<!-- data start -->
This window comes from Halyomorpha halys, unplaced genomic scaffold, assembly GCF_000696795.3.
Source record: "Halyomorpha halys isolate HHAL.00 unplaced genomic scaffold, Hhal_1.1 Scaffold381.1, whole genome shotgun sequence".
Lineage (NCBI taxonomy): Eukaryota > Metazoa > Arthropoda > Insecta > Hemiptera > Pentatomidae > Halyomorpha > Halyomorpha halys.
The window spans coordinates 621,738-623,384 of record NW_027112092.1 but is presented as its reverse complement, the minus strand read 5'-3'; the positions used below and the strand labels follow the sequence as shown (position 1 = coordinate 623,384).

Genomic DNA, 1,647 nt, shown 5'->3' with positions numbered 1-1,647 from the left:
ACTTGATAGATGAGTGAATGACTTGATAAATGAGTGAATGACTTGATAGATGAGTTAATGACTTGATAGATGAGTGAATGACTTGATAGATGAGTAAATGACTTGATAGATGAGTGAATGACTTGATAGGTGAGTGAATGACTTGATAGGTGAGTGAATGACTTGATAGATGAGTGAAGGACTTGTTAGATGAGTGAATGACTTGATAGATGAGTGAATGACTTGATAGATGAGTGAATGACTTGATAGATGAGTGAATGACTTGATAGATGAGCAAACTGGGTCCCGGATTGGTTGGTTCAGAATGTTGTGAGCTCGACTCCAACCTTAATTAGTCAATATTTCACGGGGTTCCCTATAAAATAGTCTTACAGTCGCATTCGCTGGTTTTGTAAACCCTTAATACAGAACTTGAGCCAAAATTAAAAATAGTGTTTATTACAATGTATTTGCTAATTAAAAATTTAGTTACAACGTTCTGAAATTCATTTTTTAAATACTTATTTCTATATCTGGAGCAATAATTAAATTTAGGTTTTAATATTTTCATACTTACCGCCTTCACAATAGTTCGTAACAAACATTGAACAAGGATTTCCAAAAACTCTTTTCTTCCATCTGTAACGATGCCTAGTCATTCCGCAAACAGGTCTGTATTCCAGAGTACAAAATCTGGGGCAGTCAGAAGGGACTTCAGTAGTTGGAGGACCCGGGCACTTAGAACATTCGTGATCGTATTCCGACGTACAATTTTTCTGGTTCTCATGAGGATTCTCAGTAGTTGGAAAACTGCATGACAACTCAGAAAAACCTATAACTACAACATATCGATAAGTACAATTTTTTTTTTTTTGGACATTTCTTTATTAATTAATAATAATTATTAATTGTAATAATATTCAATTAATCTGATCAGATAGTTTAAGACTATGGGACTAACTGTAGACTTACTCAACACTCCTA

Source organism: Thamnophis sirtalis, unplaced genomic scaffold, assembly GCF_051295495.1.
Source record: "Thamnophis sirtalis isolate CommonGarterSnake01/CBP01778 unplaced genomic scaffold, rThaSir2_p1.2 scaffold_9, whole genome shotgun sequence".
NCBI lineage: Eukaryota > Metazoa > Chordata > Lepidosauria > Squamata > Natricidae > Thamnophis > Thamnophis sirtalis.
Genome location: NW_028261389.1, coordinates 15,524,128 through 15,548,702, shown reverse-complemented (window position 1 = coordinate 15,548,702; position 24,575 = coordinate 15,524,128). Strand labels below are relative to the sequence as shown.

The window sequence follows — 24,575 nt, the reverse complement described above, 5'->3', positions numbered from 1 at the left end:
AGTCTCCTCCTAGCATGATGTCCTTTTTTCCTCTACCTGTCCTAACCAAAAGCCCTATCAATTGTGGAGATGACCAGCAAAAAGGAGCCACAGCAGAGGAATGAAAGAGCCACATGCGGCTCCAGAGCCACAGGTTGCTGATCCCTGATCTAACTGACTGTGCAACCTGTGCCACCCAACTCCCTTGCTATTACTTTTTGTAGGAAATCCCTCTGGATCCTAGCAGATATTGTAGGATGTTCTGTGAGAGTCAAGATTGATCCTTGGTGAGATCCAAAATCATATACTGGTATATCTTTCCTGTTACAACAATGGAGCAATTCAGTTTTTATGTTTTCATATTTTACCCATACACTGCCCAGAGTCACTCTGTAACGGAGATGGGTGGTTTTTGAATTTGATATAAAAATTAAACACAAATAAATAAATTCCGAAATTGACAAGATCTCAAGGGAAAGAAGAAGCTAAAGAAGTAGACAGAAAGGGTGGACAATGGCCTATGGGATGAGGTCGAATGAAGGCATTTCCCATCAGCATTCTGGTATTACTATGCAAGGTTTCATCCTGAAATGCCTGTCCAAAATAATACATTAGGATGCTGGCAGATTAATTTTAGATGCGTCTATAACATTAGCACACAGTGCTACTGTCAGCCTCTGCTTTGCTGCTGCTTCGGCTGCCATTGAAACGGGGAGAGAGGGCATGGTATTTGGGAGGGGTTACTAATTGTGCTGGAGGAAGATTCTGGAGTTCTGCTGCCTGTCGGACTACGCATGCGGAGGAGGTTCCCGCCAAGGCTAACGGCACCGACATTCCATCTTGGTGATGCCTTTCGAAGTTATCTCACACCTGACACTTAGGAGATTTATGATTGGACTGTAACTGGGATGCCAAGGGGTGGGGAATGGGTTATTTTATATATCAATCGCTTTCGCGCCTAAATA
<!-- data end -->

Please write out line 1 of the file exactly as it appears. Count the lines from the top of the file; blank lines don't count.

This window comes from Halyomorpha halys, unplaced genomic scaffold, assembly GCF_000696795.3.